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HMS Dolphin in the Second World War 1939-1945 - The Wartime Memories Project -

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World War 2 Two II WW2 WWII

HMS Dolphin




If you can provide any additional information, please add it here.



Those known to have sailed in

HMS Dolphin

during the Second World War 1939-1945.

  • Mitton Leonard Henry. Ldg. Signalman (d.11 Nov 1942)
  • Napier Lennox William. Lt. Cdr.

The names on this list have been submitted by relatives, friends, neighbours and others who wish to remember them, if you have any names to add or any recollections or photos of those listed, please Add a Name to this List

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There are 1 pages in our library tagged HMS Dolphin  These include information on officers service records, letters, diaries, personal accounts and information about actions during the Second World War.

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Lt. Cdr. Lennox William Napier DSC DSO HMS Rorqual

For Captain Lennox Napierís inspired and courageous captaincy of the mine laying submarine Rorqual, he was appointed DSO in 1943 and won the DSC in 1944. Napier, who had been in the submarine service since 1934, took command of Rorqual, a Porpoise class submarine in June 1941. With the capture of Crete, it was imperative that Malta did not fall into German hands. Under daily siege, Malta had to be supplied with both food and fuel for domestic purposes, as well as for its RAF Squadrons fighting for the survival of the island. A number of convoys had run the gauntlet from Gibraltar or Alexandria to Malta and all had suffered casualties.

Admiral Andrew Cunningham, Commander-in-Chief of the British Naval Forces in the Mediterranean, boldly decided to use the Rorqual and her sister submarine Cacholot to get supplies to the island. One associates a submarine with confined space, but Rorqual, launched at Barrow in 1936, was 280 feet long and had a beam width of 29 feet. On her first voyage to Malta, she carried a vital cargo of two tons of medical supplies, 62 tones of high-octane aviation spirit for the RAFís Hurricanes, 45 tones of cooking fuel and 25 passengers, as well as a crew of 59; but perhaps most important, at least for the islandís morale, 147 bags of mail. On her return to Alexandria, amongst her somewhat lighter cargo, were 130 bags of mail.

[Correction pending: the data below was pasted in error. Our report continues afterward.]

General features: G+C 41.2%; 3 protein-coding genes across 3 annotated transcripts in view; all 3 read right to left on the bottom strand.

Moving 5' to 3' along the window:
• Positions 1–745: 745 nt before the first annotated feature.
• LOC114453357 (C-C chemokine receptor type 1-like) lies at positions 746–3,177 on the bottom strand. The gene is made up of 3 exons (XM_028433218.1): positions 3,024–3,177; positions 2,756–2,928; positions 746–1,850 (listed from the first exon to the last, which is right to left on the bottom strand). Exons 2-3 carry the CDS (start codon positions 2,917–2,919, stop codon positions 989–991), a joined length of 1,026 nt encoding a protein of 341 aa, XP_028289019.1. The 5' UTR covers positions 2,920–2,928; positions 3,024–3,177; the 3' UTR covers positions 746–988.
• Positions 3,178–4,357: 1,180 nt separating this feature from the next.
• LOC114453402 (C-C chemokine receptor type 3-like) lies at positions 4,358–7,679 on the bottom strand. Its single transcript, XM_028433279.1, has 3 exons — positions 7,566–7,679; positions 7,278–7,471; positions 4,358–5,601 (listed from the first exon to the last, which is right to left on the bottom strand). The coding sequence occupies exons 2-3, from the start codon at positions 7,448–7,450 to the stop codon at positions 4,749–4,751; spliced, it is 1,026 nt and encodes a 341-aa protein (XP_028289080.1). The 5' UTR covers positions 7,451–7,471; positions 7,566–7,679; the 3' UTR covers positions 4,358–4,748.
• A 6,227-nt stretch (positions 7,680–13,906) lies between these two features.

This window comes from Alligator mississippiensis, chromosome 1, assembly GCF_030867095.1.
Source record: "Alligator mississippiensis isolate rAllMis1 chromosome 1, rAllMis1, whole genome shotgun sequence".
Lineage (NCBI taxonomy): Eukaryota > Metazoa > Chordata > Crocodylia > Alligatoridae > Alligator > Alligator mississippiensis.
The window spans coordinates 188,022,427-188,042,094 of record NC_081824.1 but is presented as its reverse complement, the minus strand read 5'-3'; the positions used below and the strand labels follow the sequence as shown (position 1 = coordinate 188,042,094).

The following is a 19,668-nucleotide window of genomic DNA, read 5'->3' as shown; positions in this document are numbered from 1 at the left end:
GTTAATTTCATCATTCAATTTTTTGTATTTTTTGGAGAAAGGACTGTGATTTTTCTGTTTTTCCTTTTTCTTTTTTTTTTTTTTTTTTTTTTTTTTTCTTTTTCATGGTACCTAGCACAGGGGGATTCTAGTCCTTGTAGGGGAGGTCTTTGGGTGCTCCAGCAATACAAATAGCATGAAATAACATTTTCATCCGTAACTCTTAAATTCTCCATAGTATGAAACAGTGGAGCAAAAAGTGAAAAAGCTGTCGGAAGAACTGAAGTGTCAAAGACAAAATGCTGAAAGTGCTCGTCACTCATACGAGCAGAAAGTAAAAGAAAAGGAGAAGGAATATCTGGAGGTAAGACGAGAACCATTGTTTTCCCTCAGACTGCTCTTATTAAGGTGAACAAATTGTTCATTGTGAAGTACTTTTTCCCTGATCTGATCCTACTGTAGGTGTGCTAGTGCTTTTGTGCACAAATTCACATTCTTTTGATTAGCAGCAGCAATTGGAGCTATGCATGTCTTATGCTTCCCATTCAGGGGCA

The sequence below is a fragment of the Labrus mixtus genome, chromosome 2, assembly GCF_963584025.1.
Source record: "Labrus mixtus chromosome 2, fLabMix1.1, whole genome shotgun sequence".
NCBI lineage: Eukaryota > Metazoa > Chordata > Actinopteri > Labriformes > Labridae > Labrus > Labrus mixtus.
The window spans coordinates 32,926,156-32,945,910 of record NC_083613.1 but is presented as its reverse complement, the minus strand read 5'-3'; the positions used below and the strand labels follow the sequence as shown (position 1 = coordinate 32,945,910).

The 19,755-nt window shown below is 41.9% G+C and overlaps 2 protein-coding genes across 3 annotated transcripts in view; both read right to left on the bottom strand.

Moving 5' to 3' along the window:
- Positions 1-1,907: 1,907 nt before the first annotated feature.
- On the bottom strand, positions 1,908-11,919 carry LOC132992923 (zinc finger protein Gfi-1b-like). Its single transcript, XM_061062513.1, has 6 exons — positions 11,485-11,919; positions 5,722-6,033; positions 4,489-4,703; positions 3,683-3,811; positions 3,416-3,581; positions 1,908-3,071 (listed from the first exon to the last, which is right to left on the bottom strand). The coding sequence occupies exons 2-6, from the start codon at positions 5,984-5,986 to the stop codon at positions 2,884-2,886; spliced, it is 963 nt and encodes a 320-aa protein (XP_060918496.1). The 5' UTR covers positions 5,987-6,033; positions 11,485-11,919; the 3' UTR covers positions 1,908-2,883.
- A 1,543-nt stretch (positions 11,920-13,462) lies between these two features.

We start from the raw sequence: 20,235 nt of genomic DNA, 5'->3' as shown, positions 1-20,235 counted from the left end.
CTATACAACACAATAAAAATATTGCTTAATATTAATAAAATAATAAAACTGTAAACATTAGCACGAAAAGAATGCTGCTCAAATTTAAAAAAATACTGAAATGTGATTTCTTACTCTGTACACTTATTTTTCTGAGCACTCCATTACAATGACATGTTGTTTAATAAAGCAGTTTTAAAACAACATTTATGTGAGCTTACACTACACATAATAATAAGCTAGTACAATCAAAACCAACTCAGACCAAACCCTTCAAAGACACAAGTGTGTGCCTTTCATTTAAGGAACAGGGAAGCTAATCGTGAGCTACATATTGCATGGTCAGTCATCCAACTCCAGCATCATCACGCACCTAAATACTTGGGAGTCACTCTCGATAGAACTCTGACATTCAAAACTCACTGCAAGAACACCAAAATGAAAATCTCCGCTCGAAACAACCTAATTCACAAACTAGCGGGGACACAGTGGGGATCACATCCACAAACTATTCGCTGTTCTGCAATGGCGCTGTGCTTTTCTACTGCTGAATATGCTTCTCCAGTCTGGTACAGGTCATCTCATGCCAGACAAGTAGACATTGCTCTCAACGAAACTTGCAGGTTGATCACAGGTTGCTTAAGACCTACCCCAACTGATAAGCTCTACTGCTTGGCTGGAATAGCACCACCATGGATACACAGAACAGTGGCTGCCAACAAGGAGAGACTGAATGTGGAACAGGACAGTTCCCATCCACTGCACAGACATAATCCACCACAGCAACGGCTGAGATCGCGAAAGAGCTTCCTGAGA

It was fraught and nerve-wracking week before Rorqual arrived in the Grand Harbour, much to the relief of crew and islanders. A month later she arrived back in Malta with a similar cargo. An even larger cargo was carried on 31 July, but Napier was concerned when during heavy weather a number of fuel cases stored in the hull developed leaks. This resulted in the submarineís diving almost seven tons light when these tins were empty in the morning, and slowly filling up with water and re turning Rorqual to normal trim while submerged in the daytime.

After this trip, Napier was pleased to get back to his normal route of mine lying Rorqual could carry 50 mines. Napierís skill in laying these mines, in the often crystal-clear water of the Mediterranean, brought him a number of successes. In August 1942, his men blew up an Italian steamer. Later that month, he engaged two merchant vessels, sank one and then had his periscope rammed by the other. Although under orders not to engage enemy shipping, because he was carrying vital stores and passengers, Napier attacked a convoy and destroyed the last ship. The passengers had an interesting experience as 16 depth charges were dropped close by.

In January 1943, Rorqual laid mines off the Tunis approach, one of which caused the loss of the valuable German heavy-lift ship Ankara, loaded with tanks for Rommelís Afrika Corps. This success was reinforced when he sank the Wilhelmsburg, carrying much-needed oil to Greece, with two torpedoes at 2,500 yards in the Dardanelles approach.

After two and a half years of successful command Napier fell ill with jaundice. On recovering, he went to the land-based HMS Dolphin to train future commanding officers for the submarine services.

Lennox Napier was a descendant of John Napier, the inventor of logarithms.

Jan Bruce







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I Only Joined for the Hat

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A wonderfully evocative illustrated memoir that gives the reader a rare account in close-up of what life was truly like for World War II Wrens, as they were catapulted into the drudgery and deprivation, mayhem and maelstrom, and the tribulations and triumphs of war. In 1939, the young Christian Lamb felt she had to 'do her bit' for the war effort. Her comfortable life was about to be turned upside down. With a Naval background, the Women's Royal Naval Service (WRNS) was the obvious choice, besides it had by far the most attractive uniform - topped by the splendid tricorne hat. On joining as a lowly Wren rating she found that this crowning glory was not for her but strictly for officers only. It was to be the first of many nasty surprises. In "I Only Joined For The Hat", the author wittily describes how class and snobbery had no place in a world of girls from all social backgrounds, suddenly plunged into life together. From scrubbing floors and squad drill to coding and catering, Christ
More information on:

I Only Joined for the Hat








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